Vegetable Tanned Leather is the natural-colored, tan, smooth leather that you may see on luggage, saddles and horse tack. It is also the leather that crafters use in tooling, which they may then dye. Vegetable-tanned leather is tanned using tannins and other extracts of vegetable versus the oil-tanned or chromium-tanned leathers, which you might see on saddle bags and shoes. Vegetable-tanned leather appears pristine and evenly colored when you buy it, but it becomes dappled and stained with use.
Vegetable-tanned leather typically has no dyes. You have likely noticed that a single raindrop stains a vegetable-tanned pair of boots or piece of luggage. As it dries, you will notice that the water leaves a stain. This is no tragedy—with time and use, the leather develops a handsome broken-in look. Still, you may wish a cleaner, uniform look. You will find it difficult to maintain that original light finish, but you can clean it to maintain a uniform finish with some readily available cleaners and conditioners.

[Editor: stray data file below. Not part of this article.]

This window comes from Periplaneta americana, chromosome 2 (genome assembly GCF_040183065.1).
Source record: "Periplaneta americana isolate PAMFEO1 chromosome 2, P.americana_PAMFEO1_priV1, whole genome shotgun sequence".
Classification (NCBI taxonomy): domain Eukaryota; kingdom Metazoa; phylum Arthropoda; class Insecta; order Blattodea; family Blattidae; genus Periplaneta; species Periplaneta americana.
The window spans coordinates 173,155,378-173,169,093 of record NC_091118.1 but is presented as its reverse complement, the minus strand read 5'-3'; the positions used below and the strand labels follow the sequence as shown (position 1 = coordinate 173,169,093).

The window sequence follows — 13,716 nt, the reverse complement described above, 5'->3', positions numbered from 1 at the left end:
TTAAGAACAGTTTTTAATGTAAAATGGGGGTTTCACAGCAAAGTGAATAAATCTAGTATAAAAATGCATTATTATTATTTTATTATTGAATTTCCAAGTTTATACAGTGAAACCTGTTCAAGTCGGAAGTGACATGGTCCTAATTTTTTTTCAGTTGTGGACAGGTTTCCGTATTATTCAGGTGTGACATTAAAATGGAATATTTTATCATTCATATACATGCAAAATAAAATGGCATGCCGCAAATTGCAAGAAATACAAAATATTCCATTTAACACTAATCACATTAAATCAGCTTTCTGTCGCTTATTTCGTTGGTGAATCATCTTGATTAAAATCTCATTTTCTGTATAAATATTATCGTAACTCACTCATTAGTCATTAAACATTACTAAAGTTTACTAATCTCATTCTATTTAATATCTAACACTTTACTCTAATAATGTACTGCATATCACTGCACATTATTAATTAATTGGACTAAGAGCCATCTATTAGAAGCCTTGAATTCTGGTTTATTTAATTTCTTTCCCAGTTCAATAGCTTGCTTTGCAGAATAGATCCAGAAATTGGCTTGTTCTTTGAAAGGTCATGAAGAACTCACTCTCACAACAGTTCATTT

The most aggressive cleaner available is oxalic acid, also known as “leather bleach.” It is very good for removing virtually any type of stain, from oils to rubber scuffs, but it also removes any surface protectants. You use it in a very diluted solution, of one ounce of crystals per one pint of water—at most. Too much oxalic acid leaves a dull, deadened look on the leather. Another method is to use saddle soap, like glycerin-based soap, or a simple unscented glycerin soap bar from a health food store. It is not the strongest of cleaners but is gentle and imparts moisture to the leather, while leaving a protective coating. A third method is to use a mild facial bar like Dove or even baby shampoo. These soaps are better for leather than are detergents, as they include such moisturizing agents as mineral oil, lanolin and glycerin, all of which are common in leather cleaning products. Finally, you may opt for a commercial leather cleaner. Opt for a high-quality cleaner, from a maker like Lexol, Leather World Technologies or Fiebing. These are the cleaners that upholsterers and leather shops use, as they are carefully formulated to both clean and penetrate the leather but contain no drying agents like acetone or alcohol. They will leave the leather moisturized.